• The knowledge that farmers get through their participation in the program improves their ability to make decisions regarding the variety testing and selection.

  • About 31% of the interviewed farmers stated that, PPB enhanced their experience in barley production, as well as in agricultural in general.

  • Nearly 44% of them said that they gained new knowledge in variety selection through their participation in the evaluation and selection process.

  • 21% stated that their knowledge increased as a result of their interaction with other farmers, and 27% that their knowledge increased as a result of their interaction with breeders.

  • The PPB program has a positive impact on the economic status and the livelihood of 65% of participant farmers.

  • About 31% of the interviewed farmers stated that, even if the PPB research will end, they would keep practicing what they have learned about plant breeding and selection. They also assured that they would protect the seed of the new variety, and would keep looking for good varieties with other farmers, and plant them.

  • only 7% of the interviewed farmers believed that farmers who got the selected varieties should keep the benefits for themselves, while 93% believed that benefit should be distributed at community level.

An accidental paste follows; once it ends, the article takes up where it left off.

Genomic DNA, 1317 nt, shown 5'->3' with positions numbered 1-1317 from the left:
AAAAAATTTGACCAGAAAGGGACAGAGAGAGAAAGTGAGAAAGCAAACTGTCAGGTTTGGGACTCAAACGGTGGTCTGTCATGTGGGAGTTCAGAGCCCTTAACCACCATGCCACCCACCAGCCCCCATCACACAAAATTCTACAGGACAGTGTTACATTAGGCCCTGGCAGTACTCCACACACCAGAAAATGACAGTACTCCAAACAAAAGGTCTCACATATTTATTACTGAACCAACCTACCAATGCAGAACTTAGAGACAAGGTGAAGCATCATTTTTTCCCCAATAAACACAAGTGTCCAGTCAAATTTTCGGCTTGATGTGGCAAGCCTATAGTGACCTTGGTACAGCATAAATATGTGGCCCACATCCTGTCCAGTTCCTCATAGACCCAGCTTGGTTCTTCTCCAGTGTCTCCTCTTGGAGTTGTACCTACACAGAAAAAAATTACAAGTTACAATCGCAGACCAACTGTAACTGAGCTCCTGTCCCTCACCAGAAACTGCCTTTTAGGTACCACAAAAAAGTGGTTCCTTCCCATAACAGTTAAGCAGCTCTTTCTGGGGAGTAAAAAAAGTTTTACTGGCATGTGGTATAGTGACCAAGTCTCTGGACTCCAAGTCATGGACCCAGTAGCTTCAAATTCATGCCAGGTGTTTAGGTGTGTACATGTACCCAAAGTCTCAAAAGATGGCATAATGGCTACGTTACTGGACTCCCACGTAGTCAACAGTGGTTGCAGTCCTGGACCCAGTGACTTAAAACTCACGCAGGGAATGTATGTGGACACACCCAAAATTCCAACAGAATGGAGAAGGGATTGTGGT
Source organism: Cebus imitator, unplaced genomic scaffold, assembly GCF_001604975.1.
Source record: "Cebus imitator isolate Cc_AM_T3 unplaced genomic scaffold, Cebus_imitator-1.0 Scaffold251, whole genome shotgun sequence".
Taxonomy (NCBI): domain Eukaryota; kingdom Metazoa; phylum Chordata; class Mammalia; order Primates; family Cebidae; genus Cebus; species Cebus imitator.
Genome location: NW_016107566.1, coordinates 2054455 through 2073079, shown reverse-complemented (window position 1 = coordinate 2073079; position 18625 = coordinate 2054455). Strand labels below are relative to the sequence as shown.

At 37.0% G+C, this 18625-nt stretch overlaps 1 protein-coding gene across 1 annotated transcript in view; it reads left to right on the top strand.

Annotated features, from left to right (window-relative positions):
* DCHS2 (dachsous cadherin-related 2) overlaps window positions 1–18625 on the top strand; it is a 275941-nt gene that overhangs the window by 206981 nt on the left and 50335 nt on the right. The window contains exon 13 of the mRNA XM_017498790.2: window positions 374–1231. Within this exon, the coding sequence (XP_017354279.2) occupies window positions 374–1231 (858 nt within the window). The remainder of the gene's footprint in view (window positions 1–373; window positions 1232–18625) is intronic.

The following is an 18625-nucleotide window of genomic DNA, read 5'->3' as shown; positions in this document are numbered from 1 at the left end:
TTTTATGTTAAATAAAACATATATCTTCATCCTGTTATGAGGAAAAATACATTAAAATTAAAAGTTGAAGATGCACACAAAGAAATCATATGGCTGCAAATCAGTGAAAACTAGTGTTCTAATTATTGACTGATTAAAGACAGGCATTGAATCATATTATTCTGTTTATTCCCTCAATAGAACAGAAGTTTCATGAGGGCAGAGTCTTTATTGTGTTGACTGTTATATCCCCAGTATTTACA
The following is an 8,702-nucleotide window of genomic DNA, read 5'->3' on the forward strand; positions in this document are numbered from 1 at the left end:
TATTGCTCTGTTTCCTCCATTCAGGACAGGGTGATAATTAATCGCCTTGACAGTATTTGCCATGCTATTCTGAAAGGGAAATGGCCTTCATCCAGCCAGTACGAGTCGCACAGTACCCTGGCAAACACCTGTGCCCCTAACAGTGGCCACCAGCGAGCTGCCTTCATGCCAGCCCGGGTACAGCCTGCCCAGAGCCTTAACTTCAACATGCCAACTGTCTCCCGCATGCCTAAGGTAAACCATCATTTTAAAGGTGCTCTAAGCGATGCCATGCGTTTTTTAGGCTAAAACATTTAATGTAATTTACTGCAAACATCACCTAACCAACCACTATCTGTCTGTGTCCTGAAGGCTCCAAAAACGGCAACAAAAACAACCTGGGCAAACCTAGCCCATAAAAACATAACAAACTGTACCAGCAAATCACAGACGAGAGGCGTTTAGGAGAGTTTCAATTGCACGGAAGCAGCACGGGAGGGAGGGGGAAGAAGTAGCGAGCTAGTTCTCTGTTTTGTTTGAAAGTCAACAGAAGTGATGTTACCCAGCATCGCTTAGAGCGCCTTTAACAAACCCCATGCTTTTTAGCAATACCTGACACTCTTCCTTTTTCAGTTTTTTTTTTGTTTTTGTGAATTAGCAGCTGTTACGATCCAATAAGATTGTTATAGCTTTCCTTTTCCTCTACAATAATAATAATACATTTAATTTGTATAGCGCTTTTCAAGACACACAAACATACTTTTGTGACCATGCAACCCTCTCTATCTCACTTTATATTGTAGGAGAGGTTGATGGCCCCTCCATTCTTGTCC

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Costs of Conventional and Participatory Plant Breeding Program at ICARDA (US $)


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Time Allocation for PPB and CPB (%)

  • Most of research time is allocated to CPB

  • PPB is time-saving strategy due to wide farmers’ participation

  • RA’s allocate more time than others in PPB


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CPB program

Present value of cost (2000-04) is 357,390 US$

Present value of benefits (2000-04) is 31million US$.

Benefit-cost ratio is 68

PPB program

Present value of cost (2000-04) is 363,902 US$

Present value of benefits for the first season for two location only is 1.85 million US$.

Benefit-cost ratio is 5.1

Benefit-cost analysis


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ICARDA human and financial investment in barley breeding programs


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Cumulative Area in Improved Varieties